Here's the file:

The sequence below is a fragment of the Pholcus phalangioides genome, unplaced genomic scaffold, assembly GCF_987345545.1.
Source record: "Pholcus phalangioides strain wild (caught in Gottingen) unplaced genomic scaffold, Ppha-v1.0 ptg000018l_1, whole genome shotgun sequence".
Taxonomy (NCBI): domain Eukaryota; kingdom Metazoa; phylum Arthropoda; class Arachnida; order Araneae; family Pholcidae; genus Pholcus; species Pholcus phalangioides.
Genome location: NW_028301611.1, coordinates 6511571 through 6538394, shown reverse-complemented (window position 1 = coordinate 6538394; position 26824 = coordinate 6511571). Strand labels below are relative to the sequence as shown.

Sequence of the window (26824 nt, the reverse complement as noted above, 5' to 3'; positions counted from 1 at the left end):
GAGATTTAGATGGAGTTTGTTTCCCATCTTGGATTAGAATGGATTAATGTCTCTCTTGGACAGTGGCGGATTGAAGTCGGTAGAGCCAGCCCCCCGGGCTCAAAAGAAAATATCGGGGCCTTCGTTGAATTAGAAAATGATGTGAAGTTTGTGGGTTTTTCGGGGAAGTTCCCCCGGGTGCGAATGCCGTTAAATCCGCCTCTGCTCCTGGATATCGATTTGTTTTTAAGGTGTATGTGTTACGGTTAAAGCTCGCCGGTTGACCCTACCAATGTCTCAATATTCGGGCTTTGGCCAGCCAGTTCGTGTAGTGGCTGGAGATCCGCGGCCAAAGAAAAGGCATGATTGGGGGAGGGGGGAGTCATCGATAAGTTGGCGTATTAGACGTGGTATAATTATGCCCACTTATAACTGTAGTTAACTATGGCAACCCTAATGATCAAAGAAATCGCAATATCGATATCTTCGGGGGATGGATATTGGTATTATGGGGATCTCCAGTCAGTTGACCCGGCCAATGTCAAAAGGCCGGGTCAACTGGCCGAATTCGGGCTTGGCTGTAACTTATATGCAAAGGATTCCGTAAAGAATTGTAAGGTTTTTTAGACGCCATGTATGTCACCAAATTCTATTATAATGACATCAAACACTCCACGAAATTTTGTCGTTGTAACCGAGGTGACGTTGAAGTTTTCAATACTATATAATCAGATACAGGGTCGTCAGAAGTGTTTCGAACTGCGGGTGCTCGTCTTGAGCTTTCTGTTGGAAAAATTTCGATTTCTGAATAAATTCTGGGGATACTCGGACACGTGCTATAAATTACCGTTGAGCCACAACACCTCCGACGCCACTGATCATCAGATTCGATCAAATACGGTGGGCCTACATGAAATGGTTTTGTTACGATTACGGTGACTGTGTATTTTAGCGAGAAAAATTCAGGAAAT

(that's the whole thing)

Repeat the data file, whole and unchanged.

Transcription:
The sequence below is a fragment of the Pholcus phalangioides genome, unplaced genomic scaffold, assembly GCF_987345545.1.
Source record: "Pholcus phalangioides strain wild (caught in Gottingen) unplaced genomic scaffold, Ppha-v1.0 ptg000018l_1, whole genome shotgun sequence".
Taxonomy (NCBI): domain Eukaryota; kingdom Metazoa; phylum Arthropoda; class Arachnida; order Araneae; family Pholcidae; genus Pholcus; species Pholcus phalangioides.
Genome location: NW_028301611.1, coordinates 6511571 through 6538394, shown reverse-complemented (window position 1 = coordinate 6538394; position 26824 = coordinate 6511571). Strand labels below are relative to the sequence as shown.

Sequence of the window (26824 nt, the reverse complement as noted above, 5' to 3'; positions counted from 1 at the left end):
GAGATTTAGATGGAGTTTGTTTCCCATCTTGGATTAGAATGGATTAATGTCTCTCTTGGACAGTGGCGGATTGAAGTCGGTAGAGCCAGCCCCCCGGGCTCAAAAGAAAATATCGGGGCCTTCGTTGAATTAGAAAATGATGTGAAGTTTGTGGGTTTTTCGGGGAAGTTCCCCCGGGTGCGAATGCCGTTAAATCCGCCTCTGCTCCTGGATATCGATTTGTTTTTAAGGTGTATGTGTTACGGTTAAAGCTCGCCGGTTGACCCTACCAATGTCTCAATATTCGGGCTTTGGCCAGCCAGTTCGTGTAGTGGCTGGAGATCCGCGGCCAAAGAAAAGGCATGATTGGGGGAGGGGGGAGTCATCGATAAGTTGGCGTATTAGACGTGGTATAATTATGCCCACTTATAACTGTAGTTAACTATGGCAACCCTAATGATCAAAGAAATCGCAATATCGATATCTTCGGGGGATGGATATTGGTATTATGGGGATCTCCAGTCAGTTGACCCGGCCAATGTCAAAAGGCCGGGTCAACTGGCCGAATTCGGGCTTGGCTGTAACTTATATGCAAAGGATTCCGTAAAGAATTGTAAGGTTTTTTAGACGCCATGTATGTCACCAAATTCTATTATAATGACATCAAACACTCCACGAAATTTTGTCGTTGTAACCGAGGTGACGTTGAAGTTTTCAATACTATATAATCAGATACAGGGTCGTCAGAAGTGTTTCGAACTGCGGGTGCTCGTCTTGAGCTTTCTGTTGGAAAAATTTCGATTTCTGAATAAATTCTGGGGATACTCGGACACGTGCTATAAATTACCGTTGAGCCACAACACCTCCGACGCCACTGATCATCAGATTCGATCAAATACGGTGGGCCTACATGAAATGGTTTTGTTACGATTACGGTGACTGTGTATTTTAGCGAGAAAAATTCAGGAAAT